Daughter visits namesake submarine

Published on LEUT Kara Wansbury (author), Unknown (photographer)

Location(s): Rockingham, Western Australia

Topic(s): HMAS Dechaineux (S76)

Ms Ann Dechaineux and the Commanding Officer Dechaineux, Commander Robin Dainty. (photo: Unknown)
Ms Ann Dechaineux and the Commanding Officer Dechaineux, Commander Robin Dainty.

The daughter of Captain Emile Dechaineux visited the Collins class submarine named after her father in Hobart on the 72nd anniversary of his death.

Ms Ann Dechaineux was the guest of Commanding Officer Dechaineux, Commander Robin Dainty, who reflected on the service of the Second World War Commanding Officer, Captain Dechaineux who died following a kamikaze attack on HMAS Australia on 21 October 1942.

Ms Dechaineux said it was her third visit since the submarine commissioned and she was as always impressed.

“Every sailor loves their ship but there seems to be a special amount of pride in this crew," she said.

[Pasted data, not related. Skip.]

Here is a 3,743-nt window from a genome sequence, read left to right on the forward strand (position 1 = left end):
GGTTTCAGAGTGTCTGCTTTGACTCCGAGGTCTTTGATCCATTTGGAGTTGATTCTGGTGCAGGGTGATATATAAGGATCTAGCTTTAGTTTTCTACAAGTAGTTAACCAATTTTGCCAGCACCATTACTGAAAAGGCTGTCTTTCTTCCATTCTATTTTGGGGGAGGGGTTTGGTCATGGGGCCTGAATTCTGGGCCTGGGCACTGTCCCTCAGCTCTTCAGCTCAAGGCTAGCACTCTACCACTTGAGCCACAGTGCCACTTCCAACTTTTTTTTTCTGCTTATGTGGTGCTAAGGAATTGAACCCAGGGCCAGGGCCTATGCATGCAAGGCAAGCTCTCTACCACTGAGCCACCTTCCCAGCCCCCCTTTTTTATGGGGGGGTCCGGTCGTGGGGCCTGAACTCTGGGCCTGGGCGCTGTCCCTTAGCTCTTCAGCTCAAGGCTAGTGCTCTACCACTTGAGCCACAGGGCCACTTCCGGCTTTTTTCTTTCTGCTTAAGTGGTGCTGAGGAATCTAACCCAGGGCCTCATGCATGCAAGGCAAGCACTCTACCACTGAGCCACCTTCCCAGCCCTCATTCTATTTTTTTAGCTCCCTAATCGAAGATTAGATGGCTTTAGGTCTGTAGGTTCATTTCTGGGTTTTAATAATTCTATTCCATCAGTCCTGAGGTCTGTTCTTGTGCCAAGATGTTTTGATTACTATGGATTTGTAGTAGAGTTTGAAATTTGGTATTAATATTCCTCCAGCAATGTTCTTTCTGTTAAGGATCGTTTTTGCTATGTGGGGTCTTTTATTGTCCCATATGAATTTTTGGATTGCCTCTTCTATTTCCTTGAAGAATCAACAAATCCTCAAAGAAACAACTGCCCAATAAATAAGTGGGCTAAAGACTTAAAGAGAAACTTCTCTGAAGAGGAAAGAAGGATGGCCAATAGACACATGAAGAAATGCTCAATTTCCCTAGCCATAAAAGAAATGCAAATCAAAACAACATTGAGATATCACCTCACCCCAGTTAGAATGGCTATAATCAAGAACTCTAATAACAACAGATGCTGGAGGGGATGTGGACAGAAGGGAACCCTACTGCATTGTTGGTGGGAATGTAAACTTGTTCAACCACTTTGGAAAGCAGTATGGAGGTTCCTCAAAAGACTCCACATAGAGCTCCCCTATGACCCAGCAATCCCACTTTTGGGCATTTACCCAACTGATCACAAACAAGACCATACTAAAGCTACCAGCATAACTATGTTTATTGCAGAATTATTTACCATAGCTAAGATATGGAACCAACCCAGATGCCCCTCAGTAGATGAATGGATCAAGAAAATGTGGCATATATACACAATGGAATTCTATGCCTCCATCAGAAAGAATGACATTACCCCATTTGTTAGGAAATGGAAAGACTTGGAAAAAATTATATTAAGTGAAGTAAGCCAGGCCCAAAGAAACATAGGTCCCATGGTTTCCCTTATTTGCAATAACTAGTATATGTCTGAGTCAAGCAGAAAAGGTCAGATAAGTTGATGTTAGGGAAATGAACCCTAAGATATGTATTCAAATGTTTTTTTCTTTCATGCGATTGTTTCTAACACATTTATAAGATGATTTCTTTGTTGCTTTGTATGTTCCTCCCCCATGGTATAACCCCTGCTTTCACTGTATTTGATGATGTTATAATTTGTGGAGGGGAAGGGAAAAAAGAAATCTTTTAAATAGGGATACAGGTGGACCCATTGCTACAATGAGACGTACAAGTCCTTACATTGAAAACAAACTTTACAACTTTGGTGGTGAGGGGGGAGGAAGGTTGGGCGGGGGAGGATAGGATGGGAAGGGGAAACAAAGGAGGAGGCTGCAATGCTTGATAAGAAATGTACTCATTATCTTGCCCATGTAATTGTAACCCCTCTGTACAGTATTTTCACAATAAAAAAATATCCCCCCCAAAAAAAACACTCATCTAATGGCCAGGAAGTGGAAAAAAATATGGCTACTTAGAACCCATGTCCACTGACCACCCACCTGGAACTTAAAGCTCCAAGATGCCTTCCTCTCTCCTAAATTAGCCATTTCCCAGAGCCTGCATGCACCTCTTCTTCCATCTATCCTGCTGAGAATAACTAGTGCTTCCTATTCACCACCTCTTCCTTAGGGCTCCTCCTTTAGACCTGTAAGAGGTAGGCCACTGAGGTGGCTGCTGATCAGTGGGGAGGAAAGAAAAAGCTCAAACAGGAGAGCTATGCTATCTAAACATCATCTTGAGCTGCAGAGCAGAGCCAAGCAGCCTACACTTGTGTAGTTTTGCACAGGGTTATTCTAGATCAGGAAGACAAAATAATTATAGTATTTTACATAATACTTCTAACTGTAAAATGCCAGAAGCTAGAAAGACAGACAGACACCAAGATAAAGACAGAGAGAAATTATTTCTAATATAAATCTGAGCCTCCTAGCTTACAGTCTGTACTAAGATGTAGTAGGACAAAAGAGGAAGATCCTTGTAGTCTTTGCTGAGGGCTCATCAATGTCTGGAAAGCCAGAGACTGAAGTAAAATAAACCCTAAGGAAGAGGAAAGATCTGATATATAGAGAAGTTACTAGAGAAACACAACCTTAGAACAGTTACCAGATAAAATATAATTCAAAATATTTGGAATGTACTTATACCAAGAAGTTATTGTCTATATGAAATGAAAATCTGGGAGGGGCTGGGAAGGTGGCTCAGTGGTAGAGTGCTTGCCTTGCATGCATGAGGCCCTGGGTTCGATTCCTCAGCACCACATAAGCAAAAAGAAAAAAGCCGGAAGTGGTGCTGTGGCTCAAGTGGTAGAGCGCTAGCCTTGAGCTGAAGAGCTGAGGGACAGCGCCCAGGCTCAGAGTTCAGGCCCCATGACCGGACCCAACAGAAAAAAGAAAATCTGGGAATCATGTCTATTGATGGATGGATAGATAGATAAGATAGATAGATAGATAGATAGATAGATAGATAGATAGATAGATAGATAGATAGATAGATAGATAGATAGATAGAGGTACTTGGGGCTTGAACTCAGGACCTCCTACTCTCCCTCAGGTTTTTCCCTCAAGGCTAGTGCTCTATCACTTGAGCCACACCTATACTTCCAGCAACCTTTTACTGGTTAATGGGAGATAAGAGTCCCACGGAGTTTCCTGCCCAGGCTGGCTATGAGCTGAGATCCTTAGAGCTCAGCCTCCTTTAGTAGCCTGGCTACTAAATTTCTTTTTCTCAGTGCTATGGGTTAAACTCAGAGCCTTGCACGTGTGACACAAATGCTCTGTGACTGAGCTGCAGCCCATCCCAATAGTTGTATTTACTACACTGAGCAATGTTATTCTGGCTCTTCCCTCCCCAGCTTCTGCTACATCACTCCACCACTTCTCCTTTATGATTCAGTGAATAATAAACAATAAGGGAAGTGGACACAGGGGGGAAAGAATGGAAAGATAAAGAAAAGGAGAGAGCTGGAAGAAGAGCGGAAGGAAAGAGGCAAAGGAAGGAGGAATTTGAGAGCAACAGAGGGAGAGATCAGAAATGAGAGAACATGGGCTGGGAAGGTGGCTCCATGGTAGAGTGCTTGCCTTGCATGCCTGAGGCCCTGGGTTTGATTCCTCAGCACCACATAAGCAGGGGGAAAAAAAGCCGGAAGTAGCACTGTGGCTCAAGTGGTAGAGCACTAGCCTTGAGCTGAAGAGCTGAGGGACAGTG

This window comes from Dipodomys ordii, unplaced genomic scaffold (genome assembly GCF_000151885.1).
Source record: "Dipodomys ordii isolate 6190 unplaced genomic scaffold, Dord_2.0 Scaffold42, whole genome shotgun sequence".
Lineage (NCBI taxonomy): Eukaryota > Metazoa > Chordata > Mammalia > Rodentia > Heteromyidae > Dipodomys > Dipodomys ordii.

The family were proud if not a little surprised when advised many years ago that a submarine would be named after the wartime captain.

“Growing up, I was always very aware of his presence.  There were little instances through my childhood; meeting people who served with them and seeing their reactions to my last name,” Ms Dechaineux said.

Ms Dechaineux said that he was known to be always cool, calm and collected.

“I think he had a lot of respect from his men, highlighted by the fact, that at the Leyte Gulf, when his body was slipped over the side, the naval tradition of pips being played as a sign of respect was done, and it was lengthy," she said.

“The last known photograph of him is him explaining to his crew what was before them.  I think this demonstrated his leadership style.  He liked to keep his ship informed and got the men involved. It was his sense of caring that is his legacy,” Ms Dechaineux said.

“Submariners all need to have endurance.  You need to be a different sort of person to live and work onboard a submarine. I am sure you need to be born with it. A strong sense of self-reliance and trusting oneself is key to life in a submarine too I think.”

As Commanding Officer Australia, Captain Dechaineux and his crew were supporting landings at Leyte Gulf when a Japanese aircraft struck the ship after being fired upon and the resultant burning fuel and debris and killed 31 crew including their Commanding Officer.

Captain Dechaineux was buried at sea that evening.